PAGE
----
Review: Dishonour On Your Cow (Silvi Santoso)

Photo of Silvi Santoso by Olivia Stadler

Personal candid story tackling tough topics is still taking shape

The title and refrain of Dishonour On Your Cow, comic Silvi Santoso’s new solo show, is a reference to a line from the Disney movie Mulan, one of my sentimental favourites. Mushu, the tiny dragon voiced by Eddie Murphy, rants at Mulan that, should she fail to live up to her familial and cultural responsibilities, there will be “Dishonour on your whole family… dishonour on you, dishonour on your cow” (her horse).

The show uses the movie as a brief framing device for finding confidence in yourself and moving past cultural misogyny, gaslighting, and, in her case, sexual abuse from family members. This is a show still in development, and was viewed with this in mind; as such, it’s still a bit raw, much like its subjects.

Santoso immigrated to Canada from Indonesia in 2001. Stuck with a second-choice man who was closer to her family’s checklist than her heart, she quickly found that the marriage did not match the happy life she had hoped for. She speaks about her difficult journey to self-actualization, complicated by the fact that nobody seems to believe her when she tells her truth about abuse – a theme that holds fast from childhood to adulthood.

It’s very difficult to objectively review a show that is clearly so personal and about such painful subjects, and therapeutic for its performer. My heart was rooting for Santoso the whole way through. What I longed for, though, was more specificity in the story. That doesn’t mean adding painful voyeuristic descriptions of abuse, rather observations about her life and world that are distinct and descriptive, in a way that really creates scenarios and characters beyond general desires and personality traits.

At the moment, the storytelling itself often skims the surface, leading to more telling than showing. There are brief mentions of past crushes and a generally disapproving family that appear as a mass. The most successful parts are the culturally-specific pieces when she gives us a fascinating background and terms on sexist Indonesian concepts of marriage, using and translating the terms and sayings. These are the types of things things that make this story feel specifically hers.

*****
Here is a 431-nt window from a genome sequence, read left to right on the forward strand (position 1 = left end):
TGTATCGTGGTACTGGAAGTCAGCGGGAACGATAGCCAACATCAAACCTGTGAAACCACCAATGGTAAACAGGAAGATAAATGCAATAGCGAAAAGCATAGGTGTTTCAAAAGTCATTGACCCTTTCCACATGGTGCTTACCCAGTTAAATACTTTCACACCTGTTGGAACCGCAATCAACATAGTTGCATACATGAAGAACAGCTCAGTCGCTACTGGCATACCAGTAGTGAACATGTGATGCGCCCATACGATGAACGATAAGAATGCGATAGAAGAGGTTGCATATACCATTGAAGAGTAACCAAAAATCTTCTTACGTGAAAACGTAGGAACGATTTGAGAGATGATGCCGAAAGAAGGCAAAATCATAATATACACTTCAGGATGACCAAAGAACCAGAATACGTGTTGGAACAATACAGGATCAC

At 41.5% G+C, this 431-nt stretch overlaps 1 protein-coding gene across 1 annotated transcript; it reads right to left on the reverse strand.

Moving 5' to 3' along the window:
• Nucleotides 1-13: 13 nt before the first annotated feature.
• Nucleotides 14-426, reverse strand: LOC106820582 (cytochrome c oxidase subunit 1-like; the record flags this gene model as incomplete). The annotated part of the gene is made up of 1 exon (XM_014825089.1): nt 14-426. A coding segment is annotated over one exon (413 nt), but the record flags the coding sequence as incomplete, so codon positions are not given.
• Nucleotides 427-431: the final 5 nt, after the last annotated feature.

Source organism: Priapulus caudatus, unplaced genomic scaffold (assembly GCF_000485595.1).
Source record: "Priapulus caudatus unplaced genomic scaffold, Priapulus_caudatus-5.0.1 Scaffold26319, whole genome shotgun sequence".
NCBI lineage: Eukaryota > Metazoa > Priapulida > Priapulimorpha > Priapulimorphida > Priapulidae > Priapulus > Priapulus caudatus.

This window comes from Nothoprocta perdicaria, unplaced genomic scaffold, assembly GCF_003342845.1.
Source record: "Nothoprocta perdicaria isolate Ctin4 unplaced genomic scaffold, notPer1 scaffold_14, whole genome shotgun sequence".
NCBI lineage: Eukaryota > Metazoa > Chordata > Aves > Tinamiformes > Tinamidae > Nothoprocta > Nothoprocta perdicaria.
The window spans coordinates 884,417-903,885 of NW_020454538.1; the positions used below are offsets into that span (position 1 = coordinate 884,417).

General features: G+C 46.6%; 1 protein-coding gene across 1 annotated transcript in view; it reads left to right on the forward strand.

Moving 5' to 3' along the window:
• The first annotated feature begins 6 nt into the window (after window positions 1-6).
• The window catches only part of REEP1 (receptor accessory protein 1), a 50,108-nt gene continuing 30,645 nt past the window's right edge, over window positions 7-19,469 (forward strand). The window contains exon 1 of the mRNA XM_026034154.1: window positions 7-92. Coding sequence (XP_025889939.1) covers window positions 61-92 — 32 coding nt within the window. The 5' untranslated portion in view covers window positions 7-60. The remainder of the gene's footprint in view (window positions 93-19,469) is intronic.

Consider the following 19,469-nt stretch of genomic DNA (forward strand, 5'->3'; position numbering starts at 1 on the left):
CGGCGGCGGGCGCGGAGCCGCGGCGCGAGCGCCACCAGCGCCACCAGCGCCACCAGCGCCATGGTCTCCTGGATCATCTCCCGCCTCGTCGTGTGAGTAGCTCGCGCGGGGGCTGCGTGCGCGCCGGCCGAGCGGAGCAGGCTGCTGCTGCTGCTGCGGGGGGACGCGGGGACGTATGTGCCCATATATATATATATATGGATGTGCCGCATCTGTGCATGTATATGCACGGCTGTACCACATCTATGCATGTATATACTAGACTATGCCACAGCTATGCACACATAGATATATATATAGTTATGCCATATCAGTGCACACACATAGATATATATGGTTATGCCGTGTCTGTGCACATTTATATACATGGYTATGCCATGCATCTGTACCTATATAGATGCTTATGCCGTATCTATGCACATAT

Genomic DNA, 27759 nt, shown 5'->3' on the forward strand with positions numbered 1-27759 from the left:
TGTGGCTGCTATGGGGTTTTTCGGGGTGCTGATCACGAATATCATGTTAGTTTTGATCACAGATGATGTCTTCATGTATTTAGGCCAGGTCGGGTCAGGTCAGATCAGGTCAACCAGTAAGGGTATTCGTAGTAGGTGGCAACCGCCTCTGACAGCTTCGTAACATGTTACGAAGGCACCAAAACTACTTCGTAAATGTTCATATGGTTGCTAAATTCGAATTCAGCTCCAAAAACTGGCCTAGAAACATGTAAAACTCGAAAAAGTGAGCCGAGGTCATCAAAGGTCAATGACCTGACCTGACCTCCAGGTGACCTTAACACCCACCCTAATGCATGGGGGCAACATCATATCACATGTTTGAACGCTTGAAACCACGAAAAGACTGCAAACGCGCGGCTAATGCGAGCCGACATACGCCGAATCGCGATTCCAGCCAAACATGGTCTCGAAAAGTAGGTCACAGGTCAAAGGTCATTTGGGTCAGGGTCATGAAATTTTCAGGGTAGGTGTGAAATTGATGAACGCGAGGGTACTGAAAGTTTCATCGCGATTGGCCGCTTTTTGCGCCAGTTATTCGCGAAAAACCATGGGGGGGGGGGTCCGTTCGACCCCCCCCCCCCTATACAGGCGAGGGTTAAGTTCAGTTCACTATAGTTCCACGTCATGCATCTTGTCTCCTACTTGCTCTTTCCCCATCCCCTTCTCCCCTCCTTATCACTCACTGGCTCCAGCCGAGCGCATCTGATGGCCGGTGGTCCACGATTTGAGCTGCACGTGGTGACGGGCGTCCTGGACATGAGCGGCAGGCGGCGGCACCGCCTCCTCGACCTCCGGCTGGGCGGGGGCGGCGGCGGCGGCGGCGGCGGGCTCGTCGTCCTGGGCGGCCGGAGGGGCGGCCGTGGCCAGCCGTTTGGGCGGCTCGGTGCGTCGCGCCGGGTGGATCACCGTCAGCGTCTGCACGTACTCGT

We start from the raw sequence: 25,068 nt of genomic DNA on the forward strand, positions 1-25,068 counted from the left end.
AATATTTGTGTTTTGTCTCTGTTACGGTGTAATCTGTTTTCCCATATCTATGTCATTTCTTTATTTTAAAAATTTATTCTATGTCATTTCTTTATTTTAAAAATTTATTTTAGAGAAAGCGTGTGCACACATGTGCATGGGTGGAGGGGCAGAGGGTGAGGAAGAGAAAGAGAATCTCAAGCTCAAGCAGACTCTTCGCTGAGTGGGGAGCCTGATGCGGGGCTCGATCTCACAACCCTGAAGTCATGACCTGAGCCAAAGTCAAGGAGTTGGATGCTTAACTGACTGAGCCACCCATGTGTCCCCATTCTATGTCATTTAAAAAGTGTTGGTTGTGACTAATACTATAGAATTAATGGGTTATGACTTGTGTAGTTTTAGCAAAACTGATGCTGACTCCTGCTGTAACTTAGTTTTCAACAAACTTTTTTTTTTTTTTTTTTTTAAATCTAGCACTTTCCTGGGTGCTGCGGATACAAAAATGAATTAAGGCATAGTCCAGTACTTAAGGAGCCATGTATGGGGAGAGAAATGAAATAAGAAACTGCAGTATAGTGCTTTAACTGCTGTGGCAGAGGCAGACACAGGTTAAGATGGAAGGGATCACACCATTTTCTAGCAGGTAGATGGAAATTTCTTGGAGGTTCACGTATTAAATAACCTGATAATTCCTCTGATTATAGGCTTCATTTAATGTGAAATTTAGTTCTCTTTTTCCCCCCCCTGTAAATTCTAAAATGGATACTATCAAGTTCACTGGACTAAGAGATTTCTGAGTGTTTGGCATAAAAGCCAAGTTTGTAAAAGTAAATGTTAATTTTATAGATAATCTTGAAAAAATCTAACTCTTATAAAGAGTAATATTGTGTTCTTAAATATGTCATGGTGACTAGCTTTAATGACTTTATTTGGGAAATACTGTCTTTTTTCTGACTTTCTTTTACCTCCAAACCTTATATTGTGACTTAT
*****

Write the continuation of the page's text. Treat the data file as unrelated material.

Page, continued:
The trajectory of the story is semi-linear, but then splits. The story of her coming of age and later emancipation from her husband concluding before an extended standup routine and segment on the backstory of the abuse that shaped her, which she hints at early on. Since the former has more of a climactic, transformative ending, including an entertaining song parody of Jason Mraz’s “I’m Yours” that bookends the opening housewife’s parody lament of “My Favorite Things,” it felt odd for it to come closer to the middle of the show.

It might be nice to see Santoso’s identity as a standup performer shine through earlier and to weave together the parallel narratives of confronting and overcoming abuse throughout, instead of leaving the most painful details to the end, giving them more of a feeling of shock value than catharsis.

Santoso is brave and open. Since the show is still in development, the script seems to still be new in her bones. This can result in a somewhat halting delivery as she recalls her lines. Once the pacing is tightened, her sharp observations will land more sharply.

A series of pictures on an easel embellish her stories, and sound cues add specificity; recorded karaoke versions of power ballads also set the mood. I did feel there was not a need for the quick blackouts because the scenes are all linked together.

Santoso’s piece has an important, empowering message, and some lines, such as one about the ludicrousness of asking what a small child was wearing in an abuse situation, will make you want to stand up and cheer. It takes guts to speak so candidly about such difficult and disturbing subjects, and it’s necessary to hear her voice and voices like hers in a growing conversation. The piece is still taking shape, and it will be interesting to see where she takes it in the future.

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Photo of Silvi Santoso by Olivia Stadler